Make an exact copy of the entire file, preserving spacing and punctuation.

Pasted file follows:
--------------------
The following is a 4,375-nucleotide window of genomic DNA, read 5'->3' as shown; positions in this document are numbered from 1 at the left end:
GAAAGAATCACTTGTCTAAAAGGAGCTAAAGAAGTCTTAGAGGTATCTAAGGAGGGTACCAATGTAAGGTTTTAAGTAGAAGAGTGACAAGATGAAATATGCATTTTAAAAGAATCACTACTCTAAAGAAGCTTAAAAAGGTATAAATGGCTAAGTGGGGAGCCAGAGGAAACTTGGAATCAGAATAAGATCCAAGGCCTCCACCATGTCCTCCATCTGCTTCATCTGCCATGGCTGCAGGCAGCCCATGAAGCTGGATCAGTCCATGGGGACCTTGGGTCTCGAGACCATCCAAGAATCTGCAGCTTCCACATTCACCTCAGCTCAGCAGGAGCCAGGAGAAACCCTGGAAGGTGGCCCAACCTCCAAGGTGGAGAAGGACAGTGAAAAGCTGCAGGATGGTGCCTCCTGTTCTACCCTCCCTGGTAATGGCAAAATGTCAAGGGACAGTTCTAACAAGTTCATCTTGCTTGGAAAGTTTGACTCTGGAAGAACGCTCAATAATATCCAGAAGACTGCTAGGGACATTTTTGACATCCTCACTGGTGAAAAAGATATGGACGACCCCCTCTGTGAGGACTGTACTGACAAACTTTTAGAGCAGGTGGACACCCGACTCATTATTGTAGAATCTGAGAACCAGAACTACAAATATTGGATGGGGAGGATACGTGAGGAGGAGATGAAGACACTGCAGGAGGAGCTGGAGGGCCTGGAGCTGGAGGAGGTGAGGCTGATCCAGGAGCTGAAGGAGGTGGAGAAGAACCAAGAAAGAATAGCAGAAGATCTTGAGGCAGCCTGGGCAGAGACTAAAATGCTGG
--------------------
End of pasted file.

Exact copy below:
The following is a 4,375-nucleotide window of genomic DNA, read 5'->3' as shown; positions in this document are numbered from 1 at the left end:
GAAAGAATCACTTGTCTAAAAGGAGCTAAAGAAGTCTTAGAGGTATCTAAGGAGGGTACCAATGTAAGGTTTTAAGTAGAAGAGTGACAAGATGAAATATGCATTTTAAAAGAATCACTACTCTAAAGAAGCTTAAAAAGGTATAAATGGCTAAGTGGGGAGCCAGAGGAAACTTGGAATCAGAATAAGATCCAAGGCCTCCACCATGTCCTCCATCTGCTTCATCTGCCATGGCTGCAGGCAGCCCATGAAGCTGGATCAGTCCATGGGGACCTTGGGTCTCGAGACCATCCAAGAATCTGCAGCTTCCACATTCACCTCAGCTCAGCAGGAGCCAGGAGAAACCCTGGAAGGTGGCCCAACCTCCAAGGTGGAGAAGGACAGTGAAAAGCTGCAGGATGGTGCCTCCTGTTCTACCCTCCCTGGTAATGGCAAAATGTCAAGGGACAGTTCTAACAAGTTCATCTTGCTTGGAAAGTTTGACTCTGGAAGAACGCTCAATAATATCCAGAAGACTGCTAGGGACATTTTTGACATCCTCACTGGTGAAAAAGATATGGACGACCCCCTCTGTGAGGACTGTACTGACAAACTTTTAGAGCAGGTGGACACCCGACTCATTATTGTAGAATCTGAGAACCAGAACTACAAATATTGGATGGGGAGGATACGTGAGGAGGAGATGAAGACACTGCAGGAGGAGCTGGAGGGCCTGGAGCTGGAGGAGGTGAGGCTGATCCAGGAGCTGAAGGAGGTGGAGAAGAACCAAGAAAGAATAGCAGAAGATCTTGAGGCAGCCTGGGCAGAGACTAAAATGCTGG